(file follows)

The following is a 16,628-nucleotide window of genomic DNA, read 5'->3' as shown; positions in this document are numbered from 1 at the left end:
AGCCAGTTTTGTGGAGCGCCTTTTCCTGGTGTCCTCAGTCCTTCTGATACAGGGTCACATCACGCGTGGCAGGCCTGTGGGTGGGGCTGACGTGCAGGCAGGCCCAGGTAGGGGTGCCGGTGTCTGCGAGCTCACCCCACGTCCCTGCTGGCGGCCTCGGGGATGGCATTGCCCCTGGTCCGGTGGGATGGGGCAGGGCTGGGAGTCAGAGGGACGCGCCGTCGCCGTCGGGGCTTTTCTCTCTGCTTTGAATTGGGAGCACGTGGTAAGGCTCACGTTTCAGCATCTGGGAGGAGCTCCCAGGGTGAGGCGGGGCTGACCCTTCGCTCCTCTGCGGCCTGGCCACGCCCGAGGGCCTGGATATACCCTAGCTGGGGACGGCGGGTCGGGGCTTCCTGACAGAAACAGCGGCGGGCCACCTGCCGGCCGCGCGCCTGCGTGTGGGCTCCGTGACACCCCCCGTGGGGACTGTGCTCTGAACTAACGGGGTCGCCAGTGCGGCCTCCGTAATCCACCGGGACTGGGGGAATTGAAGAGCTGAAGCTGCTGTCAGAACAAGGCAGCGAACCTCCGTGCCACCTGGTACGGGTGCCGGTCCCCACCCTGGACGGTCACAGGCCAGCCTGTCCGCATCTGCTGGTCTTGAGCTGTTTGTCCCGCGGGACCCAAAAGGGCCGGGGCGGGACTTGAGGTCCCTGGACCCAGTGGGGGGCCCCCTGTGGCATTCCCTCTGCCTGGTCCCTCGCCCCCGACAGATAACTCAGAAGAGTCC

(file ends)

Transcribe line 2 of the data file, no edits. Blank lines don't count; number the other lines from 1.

AGCCAGTTTTGTGGAGCGCCTTTTCCTGGTGTCCTCAGTCCTTCTGATACAGGGTCACATCACGCGTGGCAGGCCTGTGGGTGGGGCTGACGTGCAGGCAGGCCCAGGTAGGGGTGCCGGTGTCTGCGAGCTCACCCCACGTCCCTGCTGGCGGCCTCGGGGATGGCATTGCCCCTGGTCCGGTGGGATGGGGCAGGGCTGGGAGTCAGAGGGACGCGCCGTCGCCGTCGGGGCTTTTCTCTCTGCTTTGAATTGGGAGCACGTGGTAAGGCTCACGTTTCAGCATCTGGGAGGAGCTCCCAGGGTGAGGCGGGGCTGACCCTTCGCTCCTCTGCGGCCTGGCCACGCCCGAGGGCCTGGATATACCCTAGCTGGGGACGGCGGGTCGGGGCTTCCTGACAGAAACAGCGGCGGGCCACCTGCCGGCCGCGCGCCTGCGTGTGGGCTCCGTGACACCCCCCGTGGGGACTGTGCTCTGAACTAACGGGGTCGCCAGTGCGGCCTCCGTAATCCACCGGGACTGGGGGAATTGAAGAGCTGAAGCTGCTGTCAGAACAAGGCAGCGAACCTCCGTGCCACCTGGTACGGGTGCCGGTCCCCACCCTGGACGGTCACAGGCCAGCCTGTCCGCATCTGCTGGTCTTGAGCTGTTTGTCCCGCGGGACCCAAAAGGGCCGGGGCGGGACTTGAGGTCCCTGGACCCAGTGGGGGGCCCCCTGTGGCATTCCCTCTGCCTGGTCCCTCGCCCCCGACAGATAACTCAGAAGAGTCC